Henrik Håkansson Knocks Painting Off its Perch

At Galleria Franco Noero, Turin, the artist's current series is exposed to the elements and requires avian participation

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BY Saim Demircan in EU Reviews , Exhibition Reviews | 22 SEP 21

Henrik Håkansson’s latest exhibition, ‘Paintings of Trees for Birds’, is his sixth show with Franco Noero but the first to solely occupy the gallery’s new ancillary space – an abandoned neighbouring warehouse that’s been left partly overgrown and half-exposed to the elements. Its derelict architecture provides the perfect foil for a new series of unprimed canvases to which the artist has affixed plastic bottles, each containing a branch of a different tree specimen. The works’ titles include the Latin plant names, which combined with their formal composition – each bottle is centred at the lower edge of the canvas to frame the growth of the cuttings as they take root in water – merges botanical genus with image-making. While most hold a single leafy offshoot, the largest canvas – A Painting of a Tree (Ailanthus altissima) (2021) – hangs horizontally to support seven bottles containing deciduous chestnut. Meanwhile, on the floor, two sculptures, Cut #001 and Cut #002 (both 2021), each comprises a sheet of glass bisecting a tree branch, holding them static in space, and calling to mind John Latham’s Glass / Book Sculpture (1990).

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Henrik Håkansson, A Painting of a Tree (Ailanthus altissima), 2021, unprimed cotton canvas, Ailanthus altissima, metal, PET bottle 250 × 450 cm. Courtesy: the artist and Galleria Franco Noero, Turin

If Håkansson’s work can be seen to inherit traits of time-based conceptual or entropic land art – or even to indirectly reference environmental, processual works such as Joseph Beuys’s 7000  Eichen (7000 Oaks, 1982) – then he leaves the final stages of their realization deliberately open to the natural world. Nowhere is this question of finitude more apparent than in A Painting of a Bird (#001–#003) (all 2021). Two of these, each featuring a perpendicular protruding rod on sheets of plain wood, are placed high up on the brick walls at the grassy, open-roofed end of the space. The proposition here is deceptively simple yet sincere: the painting isn’t finished until a bird alights on the perch. Like his paintings of trees, these works also speak to portraiture, just with an unknown sitter as the subject. Both series pay lip service to ecosystems not just of nature but, perhaps, painting itself – a medium that needs constant replenishment in order to stay alive.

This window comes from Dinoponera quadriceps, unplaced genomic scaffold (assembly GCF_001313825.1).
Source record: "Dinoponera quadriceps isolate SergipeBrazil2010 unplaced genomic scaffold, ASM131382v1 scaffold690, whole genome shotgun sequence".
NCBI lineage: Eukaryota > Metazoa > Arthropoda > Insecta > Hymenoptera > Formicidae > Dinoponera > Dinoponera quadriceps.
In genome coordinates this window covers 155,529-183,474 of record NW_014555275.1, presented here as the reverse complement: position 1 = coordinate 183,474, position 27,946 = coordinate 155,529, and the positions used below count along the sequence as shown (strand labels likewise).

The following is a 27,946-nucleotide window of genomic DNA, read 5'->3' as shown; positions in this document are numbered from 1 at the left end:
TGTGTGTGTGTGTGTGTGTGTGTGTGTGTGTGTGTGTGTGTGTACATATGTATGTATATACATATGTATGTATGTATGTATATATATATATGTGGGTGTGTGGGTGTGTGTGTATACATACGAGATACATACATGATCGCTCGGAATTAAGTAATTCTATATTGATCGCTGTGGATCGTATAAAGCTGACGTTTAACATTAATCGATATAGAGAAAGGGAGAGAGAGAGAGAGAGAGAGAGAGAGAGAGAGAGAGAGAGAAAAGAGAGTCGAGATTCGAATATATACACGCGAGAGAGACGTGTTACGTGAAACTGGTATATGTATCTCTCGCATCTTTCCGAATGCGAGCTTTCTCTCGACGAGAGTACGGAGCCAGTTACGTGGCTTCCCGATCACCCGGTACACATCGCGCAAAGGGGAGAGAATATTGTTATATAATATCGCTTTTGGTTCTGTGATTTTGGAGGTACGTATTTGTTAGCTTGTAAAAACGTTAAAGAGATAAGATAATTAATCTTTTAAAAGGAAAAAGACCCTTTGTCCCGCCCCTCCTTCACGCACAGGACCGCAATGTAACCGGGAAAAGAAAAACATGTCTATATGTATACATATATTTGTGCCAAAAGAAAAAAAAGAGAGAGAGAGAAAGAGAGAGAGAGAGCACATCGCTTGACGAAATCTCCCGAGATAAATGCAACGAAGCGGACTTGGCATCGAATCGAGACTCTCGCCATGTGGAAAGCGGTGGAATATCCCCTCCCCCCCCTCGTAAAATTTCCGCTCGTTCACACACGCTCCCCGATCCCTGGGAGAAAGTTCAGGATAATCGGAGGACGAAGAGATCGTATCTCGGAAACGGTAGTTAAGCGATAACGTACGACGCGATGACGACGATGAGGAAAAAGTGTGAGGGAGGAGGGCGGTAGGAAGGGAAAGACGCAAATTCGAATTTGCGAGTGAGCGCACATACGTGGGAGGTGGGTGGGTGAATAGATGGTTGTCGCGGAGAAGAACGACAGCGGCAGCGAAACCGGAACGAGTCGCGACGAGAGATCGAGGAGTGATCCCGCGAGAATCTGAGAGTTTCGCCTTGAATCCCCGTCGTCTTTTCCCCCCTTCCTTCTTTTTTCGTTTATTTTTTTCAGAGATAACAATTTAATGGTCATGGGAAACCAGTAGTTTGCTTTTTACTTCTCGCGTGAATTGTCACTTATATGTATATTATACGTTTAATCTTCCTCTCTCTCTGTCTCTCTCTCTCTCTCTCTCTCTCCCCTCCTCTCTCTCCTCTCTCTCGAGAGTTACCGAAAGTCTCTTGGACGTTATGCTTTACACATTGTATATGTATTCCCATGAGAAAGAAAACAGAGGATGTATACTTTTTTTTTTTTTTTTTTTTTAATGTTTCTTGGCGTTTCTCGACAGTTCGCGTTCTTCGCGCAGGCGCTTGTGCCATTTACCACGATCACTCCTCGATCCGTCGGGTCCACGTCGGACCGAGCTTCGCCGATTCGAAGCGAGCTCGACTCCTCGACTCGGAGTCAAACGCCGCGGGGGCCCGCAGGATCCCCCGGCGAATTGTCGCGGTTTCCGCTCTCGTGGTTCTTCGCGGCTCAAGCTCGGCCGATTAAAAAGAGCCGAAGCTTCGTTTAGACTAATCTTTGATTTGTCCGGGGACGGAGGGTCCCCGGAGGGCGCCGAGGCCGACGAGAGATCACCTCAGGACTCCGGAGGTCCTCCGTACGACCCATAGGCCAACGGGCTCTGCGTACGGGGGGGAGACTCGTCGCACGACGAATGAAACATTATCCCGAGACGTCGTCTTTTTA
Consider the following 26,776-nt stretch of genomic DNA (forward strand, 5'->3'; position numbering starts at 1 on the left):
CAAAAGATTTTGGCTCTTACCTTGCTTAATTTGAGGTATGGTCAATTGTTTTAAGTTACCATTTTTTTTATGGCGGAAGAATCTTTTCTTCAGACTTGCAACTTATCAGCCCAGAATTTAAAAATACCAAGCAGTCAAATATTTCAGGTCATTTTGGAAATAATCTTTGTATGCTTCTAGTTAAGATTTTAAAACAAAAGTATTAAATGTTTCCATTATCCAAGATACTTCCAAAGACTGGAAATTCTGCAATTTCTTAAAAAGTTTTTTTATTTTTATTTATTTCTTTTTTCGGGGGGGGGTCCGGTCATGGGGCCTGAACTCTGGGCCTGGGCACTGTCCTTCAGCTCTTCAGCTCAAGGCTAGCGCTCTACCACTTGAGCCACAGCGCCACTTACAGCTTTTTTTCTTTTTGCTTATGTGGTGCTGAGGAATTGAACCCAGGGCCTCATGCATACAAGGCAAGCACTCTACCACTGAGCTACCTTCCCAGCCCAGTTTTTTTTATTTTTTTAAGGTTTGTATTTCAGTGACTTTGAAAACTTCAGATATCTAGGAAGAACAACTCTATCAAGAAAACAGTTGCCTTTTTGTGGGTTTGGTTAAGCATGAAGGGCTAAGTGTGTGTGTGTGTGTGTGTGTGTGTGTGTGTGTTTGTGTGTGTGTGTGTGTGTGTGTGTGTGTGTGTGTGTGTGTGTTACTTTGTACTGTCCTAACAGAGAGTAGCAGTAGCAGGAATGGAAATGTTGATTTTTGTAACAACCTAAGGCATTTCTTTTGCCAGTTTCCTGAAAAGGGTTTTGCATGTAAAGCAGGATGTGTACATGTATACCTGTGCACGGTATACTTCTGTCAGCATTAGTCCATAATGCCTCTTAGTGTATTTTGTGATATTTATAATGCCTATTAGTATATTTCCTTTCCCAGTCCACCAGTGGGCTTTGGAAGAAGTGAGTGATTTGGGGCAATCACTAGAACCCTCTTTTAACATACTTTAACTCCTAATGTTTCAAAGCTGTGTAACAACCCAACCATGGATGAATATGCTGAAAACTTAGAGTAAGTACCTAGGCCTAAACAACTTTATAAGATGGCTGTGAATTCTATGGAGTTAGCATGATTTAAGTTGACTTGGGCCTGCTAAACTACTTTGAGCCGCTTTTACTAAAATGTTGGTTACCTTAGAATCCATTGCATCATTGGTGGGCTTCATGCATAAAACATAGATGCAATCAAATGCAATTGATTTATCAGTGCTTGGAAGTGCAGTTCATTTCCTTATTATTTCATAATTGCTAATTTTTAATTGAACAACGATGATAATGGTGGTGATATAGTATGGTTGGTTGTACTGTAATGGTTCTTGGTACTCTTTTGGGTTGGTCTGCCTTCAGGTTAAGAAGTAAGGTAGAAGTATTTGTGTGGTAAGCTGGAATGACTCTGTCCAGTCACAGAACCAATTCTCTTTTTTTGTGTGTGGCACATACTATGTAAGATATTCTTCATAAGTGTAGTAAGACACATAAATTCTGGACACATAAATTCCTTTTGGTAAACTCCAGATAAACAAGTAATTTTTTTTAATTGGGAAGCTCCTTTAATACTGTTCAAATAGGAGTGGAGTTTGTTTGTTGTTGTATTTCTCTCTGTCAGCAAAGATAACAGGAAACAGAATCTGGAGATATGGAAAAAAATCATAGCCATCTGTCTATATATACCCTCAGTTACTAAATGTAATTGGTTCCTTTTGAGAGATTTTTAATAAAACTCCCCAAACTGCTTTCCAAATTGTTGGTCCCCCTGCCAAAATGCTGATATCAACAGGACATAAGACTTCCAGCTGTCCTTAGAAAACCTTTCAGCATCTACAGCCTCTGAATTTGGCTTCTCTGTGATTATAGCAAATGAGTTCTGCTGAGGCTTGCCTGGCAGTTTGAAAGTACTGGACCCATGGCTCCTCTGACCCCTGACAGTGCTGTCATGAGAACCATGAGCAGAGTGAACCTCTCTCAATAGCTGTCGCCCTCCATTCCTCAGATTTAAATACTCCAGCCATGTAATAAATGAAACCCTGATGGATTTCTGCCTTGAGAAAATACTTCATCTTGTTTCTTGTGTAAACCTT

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Henrik Håkansson, A Painting of a Bird #001, 2021, unprimed jute canvas, wood, aluminium, 160 × 140 cm. Courtesy: the artist and Galleria Franco Noero, Turin

The artist has worked with natural materials, especially trees, throughout his practice: dividing them between floors (A Tree with Roots, 2010), chopping them up (One Hundred and One Pieces of a Tree, 2020) or appending them (A Tree [Suspended], 2016). Such preoccupation with altering the perennial form shares a likeness with Gustav Metzger’s Flailing Trees (2009), for which he upended willow saplings in a concrete base, so their dying roots were on display as a symbolic reversal of the natural order. Metzger’s commentary was part of the late artist’s environmentalism in the years before his passing, which follows his own personal trauma of living with mass destruction throughout his life from witnessing ethnic cleansing to his concerns about ecological neglect. Following a spate of painfully stark reminders of the global climate crisis that culminated in a summer of wildfires raging through the Mediterranean, it’s hard not to read a message of sustainability into Håkansson’s exhibition. Installed within a liminal setting that exists somewhere between the traditional gallery space and the natural environment, the artworks in it depends on certain causal elements – namely cultivation or an avian participant – for completion. It’s a gesture that appears to hint at the need for a more shared, symbiotic relationship with nature, one that is contingent on our ability to co-habit rather than auto-destruct.

Henrik Håkansson’s ‘Paintings of Trees for Birds’ is on view at Galleria Franco Noero, Turin, until 23 October 2021.

Main image: Henrik Håkansson, 'Paintings of Trees for Birds', 2021, exhbition view, Galleria Franco Noero, Turin. Courtesy: the artist and Galleria Franco Noero, Turin

 

Saim Demircan is a curator and writer. He lives in New York, USA.

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